i dont know much about wes johnson or pauelson they seem more like receving threats then blockers am i correct in assuming that?

Absolutely. Looking at Paulson's highlights he is almost at this point a pure pass catching TE. He does block but will need to get stronger and better to make this team if their looking for an all around TE. At close to 6'4" i think he is more a TE like Miller then an H-back like Johnson and Johnson.

The verdict is still out on Wes Lyons but if he can block well and catch he would be in the running for a spot, but at 6'9" he could never be a H-back.

05-15-2012, 03:39 PM
david johnson has to go


El Gonzo is correct in assuming the team will have a Full back / H-back on the roster. So if David Johnson has to go then there is two men that have to knock him the hell outta here and that is Will Johnson or Jamie McCoy. Good luck men. I'm pulling for Will Johnson.

So then the question at TE is do they keep 2 or 3. Saunders' suspension really is going to make things interesting as to what they do. See my post above for some possibilities.

05-15-2012, 07:44 PM
david johnson has to go

:applaudit: :applaudit: :applaudit: :applaudit: :applaudit:
It couldn't happen soon enough for me.
That waste has to go this year.
Can't catch and can't block.

Hawaii 5-0
05-16-2012, 02:13 AM
Top 10 Position Battles to Watch in Pittsburgh Steelers Training Camp

By Nick DeWitt (Featured Columnist) on May 15, 2012


Backup Tight End Combatants

David Johnson, Weslye Saunders, Leonard Pope, David Paulson, Wes Lyons, Jamie McCoy


You can probably drop the last two. I love Wes Lyons, but I view him more as a big receiver than a tight end. I wouldn't be surprised if he butted into that final receiver competition once again. He did that last season and I thought he came close.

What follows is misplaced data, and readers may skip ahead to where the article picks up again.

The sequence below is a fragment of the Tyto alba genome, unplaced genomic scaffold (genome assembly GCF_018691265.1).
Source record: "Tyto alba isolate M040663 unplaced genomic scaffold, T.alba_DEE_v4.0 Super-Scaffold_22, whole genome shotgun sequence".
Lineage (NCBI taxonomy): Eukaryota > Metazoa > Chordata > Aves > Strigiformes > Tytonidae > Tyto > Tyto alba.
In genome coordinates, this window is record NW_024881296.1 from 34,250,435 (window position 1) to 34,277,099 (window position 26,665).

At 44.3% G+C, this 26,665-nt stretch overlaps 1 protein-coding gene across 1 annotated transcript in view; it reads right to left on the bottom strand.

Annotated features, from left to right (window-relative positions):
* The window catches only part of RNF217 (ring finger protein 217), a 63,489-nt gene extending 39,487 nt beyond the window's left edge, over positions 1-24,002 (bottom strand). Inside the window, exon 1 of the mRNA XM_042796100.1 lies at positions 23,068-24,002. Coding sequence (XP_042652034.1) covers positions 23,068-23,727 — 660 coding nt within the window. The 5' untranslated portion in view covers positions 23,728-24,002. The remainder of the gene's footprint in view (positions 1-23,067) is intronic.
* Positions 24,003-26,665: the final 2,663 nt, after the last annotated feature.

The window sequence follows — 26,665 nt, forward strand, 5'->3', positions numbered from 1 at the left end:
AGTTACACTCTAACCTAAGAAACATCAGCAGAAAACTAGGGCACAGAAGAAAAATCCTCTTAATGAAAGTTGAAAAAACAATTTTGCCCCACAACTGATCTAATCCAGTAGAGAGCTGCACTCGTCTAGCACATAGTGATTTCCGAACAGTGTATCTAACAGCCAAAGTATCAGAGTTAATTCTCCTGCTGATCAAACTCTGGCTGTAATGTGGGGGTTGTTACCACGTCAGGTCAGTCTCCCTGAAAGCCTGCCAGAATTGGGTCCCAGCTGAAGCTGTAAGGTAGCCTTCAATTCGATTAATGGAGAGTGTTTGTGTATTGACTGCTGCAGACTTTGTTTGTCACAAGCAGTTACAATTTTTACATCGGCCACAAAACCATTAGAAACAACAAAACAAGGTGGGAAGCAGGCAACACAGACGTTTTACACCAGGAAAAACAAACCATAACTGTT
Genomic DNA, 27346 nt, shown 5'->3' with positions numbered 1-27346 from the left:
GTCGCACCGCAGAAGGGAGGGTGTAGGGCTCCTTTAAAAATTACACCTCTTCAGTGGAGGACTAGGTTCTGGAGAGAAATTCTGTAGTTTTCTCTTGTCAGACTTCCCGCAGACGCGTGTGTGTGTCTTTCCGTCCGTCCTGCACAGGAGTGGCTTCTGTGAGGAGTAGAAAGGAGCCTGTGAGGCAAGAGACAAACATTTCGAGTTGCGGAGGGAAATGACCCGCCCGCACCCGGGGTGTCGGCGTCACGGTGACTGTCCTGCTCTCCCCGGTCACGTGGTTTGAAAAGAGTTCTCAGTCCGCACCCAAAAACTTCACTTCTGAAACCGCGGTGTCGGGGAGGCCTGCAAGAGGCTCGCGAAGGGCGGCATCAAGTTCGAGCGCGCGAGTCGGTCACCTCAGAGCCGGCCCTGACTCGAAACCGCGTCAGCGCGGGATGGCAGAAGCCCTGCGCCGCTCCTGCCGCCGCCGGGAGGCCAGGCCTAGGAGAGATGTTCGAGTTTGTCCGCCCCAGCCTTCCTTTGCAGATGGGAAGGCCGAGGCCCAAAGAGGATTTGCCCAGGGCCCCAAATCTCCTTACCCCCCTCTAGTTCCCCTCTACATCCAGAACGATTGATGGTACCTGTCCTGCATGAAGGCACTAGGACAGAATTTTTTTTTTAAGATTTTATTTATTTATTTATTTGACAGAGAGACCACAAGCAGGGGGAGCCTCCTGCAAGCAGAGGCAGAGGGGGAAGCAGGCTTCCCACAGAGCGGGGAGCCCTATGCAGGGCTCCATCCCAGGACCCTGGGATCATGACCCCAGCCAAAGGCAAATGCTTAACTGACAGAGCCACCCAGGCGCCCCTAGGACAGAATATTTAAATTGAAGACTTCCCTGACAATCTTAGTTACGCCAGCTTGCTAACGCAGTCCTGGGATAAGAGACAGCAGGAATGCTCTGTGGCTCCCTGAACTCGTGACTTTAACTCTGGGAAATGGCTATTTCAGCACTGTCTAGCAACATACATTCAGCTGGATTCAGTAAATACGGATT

The talent in the first four is just too overpowering, however.

Johnson is valuable because he can play fullback and he has a Frank Wychek-esque skill set. Saunders flashed some great big play ability, particularly for his size, but he must sit out four games for a suspension. Pope was the team's lone free-agent signing and he's a good blocker. Paulson was a seventh-round pick, but he was a great athlete at Oregon.

This could go any number of ways, and this might be the battle that takes the longest to solve.


So we're talking about three spots, maybe two. Johnson is almost a lock because of his ability to play fullback, but Pope could push him on that. Pope will likely make it because he's familiar with Todd Haley's system.

I like Saunders and Paulson, but I get the feeling the team would've cut Saunders by now if they didn't want to deal with his baggage. I'll take him with Paulson spending a year on the practice squad.